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The Open Graph protocol (OGP) is an open* standard developed by Facebook for annotating the primary subject of an HTML page via a set of custom <meta> tags in the document head for the purpose of Facebook showing link previews.

*OGP is licensed using the Open Web Foundation Agreement, Version 0.9. Though not as good as CC0+OWFa 1.0, it's still a considerably open license for a web standard written by one company.



Use microformats to markup the visible information on the page instead, which can be used for a link preview - the whole purpose of OGP.

Required Properties

The four required properties for every page are:

  • og:title - The title of your object as it should appear within the graph, e.g., "The Rock".
  • og:type - The type of your object, e.g., "". Depending on the type you specify, other properties may also be required.
  • og:image - An image URL which should represent your object within the graph.
  • og:url - The canonical URL of your object that will be used as its permanent ID in the graph, e.g., "".



Rather than use existing meta tag "name" attribute, OGP uses the RDFa "property" attribute, as well as prefixes property names with "og:" to give the appearance of RDFa:

Instead of:

<meta name="description" content="invisible description of the page"/> 

OGP uses:

<meta property="og:description" content="invisible description of the page"/>

(actual meta name from web legacy and OGP property from their spec)

Text from the Open Graph Object Debugger if you use meta name="description":

Extraneous Property: Objects of this type do not allow properties named 'description'.

Mismatched Metadata: The parser's result for this metadata did not match the input metadata. Likely, this was caused by the data being ordered in an unexpected way, multiple values being given for a property only expecting a single value, or property values for a given property being mismatched. Here are the input properties that were not seen in the parsed result: 'og:description'

Depends on Invisible Metadata

Meta tags, no matter how well-intentioned, are another form of invisible metadata. They are subject to the same problems as meta keywords. (DRY violation, rotting, spamming, etc.).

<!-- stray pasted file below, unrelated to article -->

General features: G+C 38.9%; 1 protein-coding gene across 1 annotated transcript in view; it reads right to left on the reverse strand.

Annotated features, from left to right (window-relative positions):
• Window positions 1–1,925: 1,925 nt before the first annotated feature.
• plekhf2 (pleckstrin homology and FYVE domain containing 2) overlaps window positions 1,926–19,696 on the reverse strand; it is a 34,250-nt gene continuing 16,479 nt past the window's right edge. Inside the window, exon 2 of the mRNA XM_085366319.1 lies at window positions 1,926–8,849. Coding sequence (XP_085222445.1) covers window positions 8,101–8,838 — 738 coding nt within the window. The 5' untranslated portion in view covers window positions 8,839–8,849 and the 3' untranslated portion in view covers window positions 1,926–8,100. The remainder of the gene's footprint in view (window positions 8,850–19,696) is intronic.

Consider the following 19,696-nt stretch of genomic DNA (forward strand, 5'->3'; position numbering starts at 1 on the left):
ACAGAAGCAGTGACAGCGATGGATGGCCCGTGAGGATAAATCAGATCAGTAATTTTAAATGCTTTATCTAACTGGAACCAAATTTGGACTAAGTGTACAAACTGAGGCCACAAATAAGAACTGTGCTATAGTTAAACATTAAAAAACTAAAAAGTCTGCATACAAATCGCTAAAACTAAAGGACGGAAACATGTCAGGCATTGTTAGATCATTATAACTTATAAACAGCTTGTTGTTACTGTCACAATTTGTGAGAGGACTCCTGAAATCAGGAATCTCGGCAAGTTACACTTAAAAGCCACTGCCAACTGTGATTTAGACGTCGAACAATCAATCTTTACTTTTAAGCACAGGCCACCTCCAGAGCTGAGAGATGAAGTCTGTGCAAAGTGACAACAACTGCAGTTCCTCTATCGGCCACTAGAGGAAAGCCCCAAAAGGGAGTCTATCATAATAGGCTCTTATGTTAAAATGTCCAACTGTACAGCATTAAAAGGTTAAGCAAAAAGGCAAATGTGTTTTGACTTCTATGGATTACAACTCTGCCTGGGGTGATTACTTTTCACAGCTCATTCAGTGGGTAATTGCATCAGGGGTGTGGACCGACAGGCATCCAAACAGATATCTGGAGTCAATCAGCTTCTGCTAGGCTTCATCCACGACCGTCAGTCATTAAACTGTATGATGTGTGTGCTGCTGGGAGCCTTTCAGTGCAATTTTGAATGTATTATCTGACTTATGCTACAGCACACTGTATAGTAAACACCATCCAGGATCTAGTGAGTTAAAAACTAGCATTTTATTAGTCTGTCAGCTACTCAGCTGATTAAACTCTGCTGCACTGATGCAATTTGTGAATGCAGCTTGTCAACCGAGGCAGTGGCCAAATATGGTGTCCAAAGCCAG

The RDF-apologism of using a "property" attribute instead of a "name" attribute doesn't change this, nor does the "og:" syntactic vinegar prefix.

Disallows relative URLs

Apparently OGP doesn't allow relative URLs[1]. If you put relative paths into og meta tags:

<meta property="og:image" content="images/logo.png" />

The Open Graph Object Debugger will say it is not an image.

Does not support SVG images

If you include :

<meta property="og:image" content="" />

The Open Graph Object Debugger will say it is not an image.

Indieweb Examples

David Shanske

David Shanske is using Open Graph to get data for a link preview when liking/bookmarking/etc on his site when a site is not marked up with Microformats.

  • The title from :title
  • An excerpt of the URL from :description
  • The site name from :site_name (Many sites do not offer the site_name field.
  • Tags from article:tag, og:video:tag, etc.
  • Location when added.
  • A featured image from :image.

This is enough to generate a link preview in many cases.

gRegor Morrill

gRegor Morrill is using og:title, og:type, and og:image. I do not use og:description because I do not have summaries set up for each post. Facebook uses the meta description as a fallback.

  • Facebook complains that my og:image is too small/cannot be downloaded. It says they require the image to be 200x200. Despite that, it usually shows up when I share a link on Facebook.

Silo Examples


Twitter prefers Twitter Cards, but will fallback to using some OGP meta tags.


Apple’s News app (announced 2015-06-08) will prefer Open Graph tags over general meta tags or metadata.


Google's social hosting silo prefers microformats but will use OGP as a first fall-back. Daniel Goldsmith notes that G+ does not reliably pull in content from og:description.

See Also

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